For the past 2 1/2 weeks I’ve been out of town for business. I missed my cats and my home computer. Right now one of my cats is curled up next to the computer, so I am more content than I have been in a long time. Still, I have suitcases to unpack, laundry to do, and lots and lots of work piled up.
I want to keep working on characterization in my memoir, but I don’t have time right now to write a new post. However, I remembered that I have actually written pieces which were not for the memoir which still could inform my book. It’s good to pull together as much material as I can.
Maybe you remember my maternal grandmother who I wrote about in Grandma and the Purple People Eaters. Her girlhood dream was to be a writer. She did get a couple of pieces in the newspaper and Reader’s Digest, but didn’t end up considering herself a writer.
Years after I had gotten my MFA in creative writing, and after I had been sidetracked by raising my kids and teaching, Grandma said to me that she didn’t want me to give up being a writer as she had. I made a promise to Grandma that day that I would never give up writing. That promise is always in the back of my mind and the bottom of my heart.
For my book Scrap, Grandma will be a minor character. For my life, she’s been a major character.
So for today’s post, I am going to re-post a piece I posted about her on my family history blog The Family Kalamazoo. It was called “Who Put the Ring Stain on the Scrapbook.”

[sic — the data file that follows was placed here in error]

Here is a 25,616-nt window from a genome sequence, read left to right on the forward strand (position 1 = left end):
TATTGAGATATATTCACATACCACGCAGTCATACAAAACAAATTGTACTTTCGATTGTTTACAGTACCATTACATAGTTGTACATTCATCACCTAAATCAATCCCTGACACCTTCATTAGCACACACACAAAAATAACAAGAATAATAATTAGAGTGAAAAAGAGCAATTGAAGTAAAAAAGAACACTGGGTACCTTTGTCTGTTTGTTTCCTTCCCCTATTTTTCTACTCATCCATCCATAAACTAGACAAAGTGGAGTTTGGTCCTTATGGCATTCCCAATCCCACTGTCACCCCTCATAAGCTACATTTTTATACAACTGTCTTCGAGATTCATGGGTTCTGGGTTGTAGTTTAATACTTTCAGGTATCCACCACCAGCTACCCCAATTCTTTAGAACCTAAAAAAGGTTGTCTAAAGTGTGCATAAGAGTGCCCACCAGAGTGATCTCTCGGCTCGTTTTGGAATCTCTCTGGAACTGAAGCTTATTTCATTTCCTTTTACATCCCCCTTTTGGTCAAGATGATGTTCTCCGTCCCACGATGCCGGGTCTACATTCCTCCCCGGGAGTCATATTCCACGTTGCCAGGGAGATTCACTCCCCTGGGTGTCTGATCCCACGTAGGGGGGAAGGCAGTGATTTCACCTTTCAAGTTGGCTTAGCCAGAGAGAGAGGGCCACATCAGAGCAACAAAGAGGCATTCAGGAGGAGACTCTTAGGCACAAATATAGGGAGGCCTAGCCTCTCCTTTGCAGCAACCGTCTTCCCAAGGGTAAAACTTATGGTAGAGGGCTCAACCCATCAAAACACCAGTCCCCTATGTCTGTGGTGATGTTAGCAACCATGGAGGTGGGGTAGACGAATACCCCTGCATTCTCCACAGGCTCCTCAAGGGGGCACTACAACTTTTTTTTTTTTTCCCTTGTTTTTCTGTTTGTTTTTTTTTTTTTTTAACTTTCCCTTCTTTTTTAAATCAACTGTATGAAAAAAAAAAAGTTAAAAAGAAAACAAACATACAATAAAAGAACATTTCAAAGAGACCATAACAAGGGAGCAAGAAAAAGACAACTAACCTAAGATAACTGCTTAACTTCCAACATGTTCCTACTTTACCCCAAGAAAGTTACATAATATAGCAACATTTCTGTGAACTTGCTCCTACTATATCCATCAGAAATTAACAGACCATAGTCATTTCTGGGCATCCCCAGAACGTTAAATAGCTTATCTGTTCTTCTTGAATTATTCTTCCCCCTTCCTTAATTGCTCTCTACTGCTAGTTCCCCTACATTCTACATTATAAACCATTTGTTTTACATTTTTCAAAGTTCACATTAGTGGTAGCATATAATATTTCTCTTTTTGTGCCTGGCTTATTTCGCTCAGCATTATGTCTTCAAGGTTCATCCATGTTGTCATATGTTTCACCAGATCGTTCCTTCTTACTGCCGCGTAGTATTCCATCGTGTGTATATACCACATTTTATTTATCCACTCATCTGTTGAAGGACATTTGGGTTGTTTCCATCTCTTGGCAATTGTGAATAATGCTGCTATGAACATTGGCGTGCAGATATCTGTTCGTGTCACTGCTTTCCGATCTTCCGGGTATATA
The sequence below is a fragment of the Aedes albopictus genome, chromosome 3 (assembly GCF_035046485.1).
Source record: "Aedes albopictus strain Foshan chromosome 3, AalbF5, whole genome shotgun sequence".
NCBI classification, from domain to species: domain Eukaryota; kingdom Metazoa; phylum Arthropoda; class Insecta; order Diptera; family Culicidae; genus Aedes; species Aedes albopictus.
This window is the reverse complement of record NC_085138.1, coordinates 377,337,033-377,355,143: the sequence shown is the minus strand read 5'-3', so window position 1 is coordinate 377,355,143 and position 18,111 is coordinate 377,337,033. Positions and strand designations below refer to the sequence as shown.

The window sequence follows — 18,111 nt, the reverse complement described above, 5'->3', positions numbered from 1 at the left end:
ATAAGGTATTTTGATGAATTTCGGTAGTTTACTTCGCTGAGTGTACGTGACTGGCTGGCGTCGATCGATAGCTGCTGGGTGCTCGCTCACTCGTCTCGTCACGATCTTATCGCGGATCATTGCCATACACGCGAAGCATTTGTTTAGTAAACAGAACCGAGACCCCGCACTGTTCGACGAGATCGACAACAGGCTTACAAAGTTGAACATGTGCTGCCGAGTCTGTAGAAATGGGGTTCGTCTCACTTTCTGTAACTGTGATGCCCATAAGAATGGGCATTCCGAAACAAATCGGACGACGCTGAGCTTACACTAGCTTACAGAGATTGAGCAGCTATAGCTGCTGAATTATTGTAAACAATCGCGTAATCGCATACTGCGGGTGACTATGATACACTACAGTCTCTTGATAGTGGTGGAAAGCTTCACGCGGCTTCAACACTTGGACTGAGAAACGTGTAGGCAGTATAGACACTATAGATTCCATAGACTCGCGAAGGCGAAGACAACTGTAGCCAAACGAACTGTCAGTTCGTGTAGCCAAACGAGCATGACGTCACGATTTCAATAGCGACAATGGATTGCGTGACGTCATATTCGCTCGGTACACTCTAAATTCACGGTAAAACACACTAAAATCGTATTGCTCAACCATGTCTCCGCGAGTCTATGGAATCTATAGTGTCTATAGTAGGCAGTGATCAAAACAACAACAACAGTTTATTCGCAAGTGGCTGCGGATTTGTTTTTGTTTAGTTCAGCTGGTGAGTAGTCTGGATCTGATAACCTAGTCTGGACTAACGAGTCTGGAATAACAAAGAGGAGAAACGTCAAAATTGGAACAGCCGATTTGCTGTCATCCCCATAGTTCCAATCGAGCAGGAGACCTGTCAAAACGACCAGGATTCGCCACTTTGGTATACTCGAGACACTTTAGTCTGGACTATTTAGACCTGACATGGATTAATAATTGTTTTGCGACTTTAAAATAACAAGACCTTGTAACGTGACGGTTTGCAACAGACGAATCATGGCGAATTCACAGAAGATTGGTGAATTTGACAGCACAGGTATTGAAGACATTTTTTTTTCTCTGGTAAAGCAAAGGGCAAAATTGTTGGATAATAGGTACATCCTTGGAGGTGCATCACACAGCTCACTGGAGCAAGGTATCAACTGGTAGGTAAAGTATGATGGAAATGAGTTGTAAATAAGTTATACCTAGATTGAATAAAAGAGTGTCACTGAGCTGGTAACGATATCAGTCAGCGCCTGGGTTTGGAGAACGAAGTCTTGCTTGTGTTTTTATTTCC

This is the scrapbook which my parents gave to me. In it my grandmother (Lucille) Edna Mulder (later Edna Zuidweg) recorded the events of her high school graduation from Caledonia High School (Michigan), as well as a few clippings from her first year at Western Normal School in Kalamazoo.
In 1929, my grandmother graduated a year early, at age seventeen, along with her older sister Dorothy Mulder (later Dorothy Plott). Grandma earned the 3rd highest GPA at 93.85% and thus was honored with the title “class historian.” Her sister was salutatorian. Grandma’s best friend Blanche Stauffer was valedictorian. Clearly, grades were not inflated in those days at Caledonia High School.
Grandma was the 2nd oldest girl in her family of three girls and two boys. When I was young and reading my mother’s copy of Little Women, Grandma told me she always thought that she was just like Jo, the 2nd oldest and the writer of the family. Her sister Dorothy was Meg, and her younger sister Alvena (called Vena, later Vena Stimson) was Amy. It makes sense to me that “Jo” would have been placed a year ahead so she could go to school with “Meg,” and that she would earn class historian to her sister’s salutatorian.
The scrapbook contains wonderful photos of Grandma, her friends, classmates, and teachers, but it doesn’t solve the mystery of who put that drinking glass ring on the cover.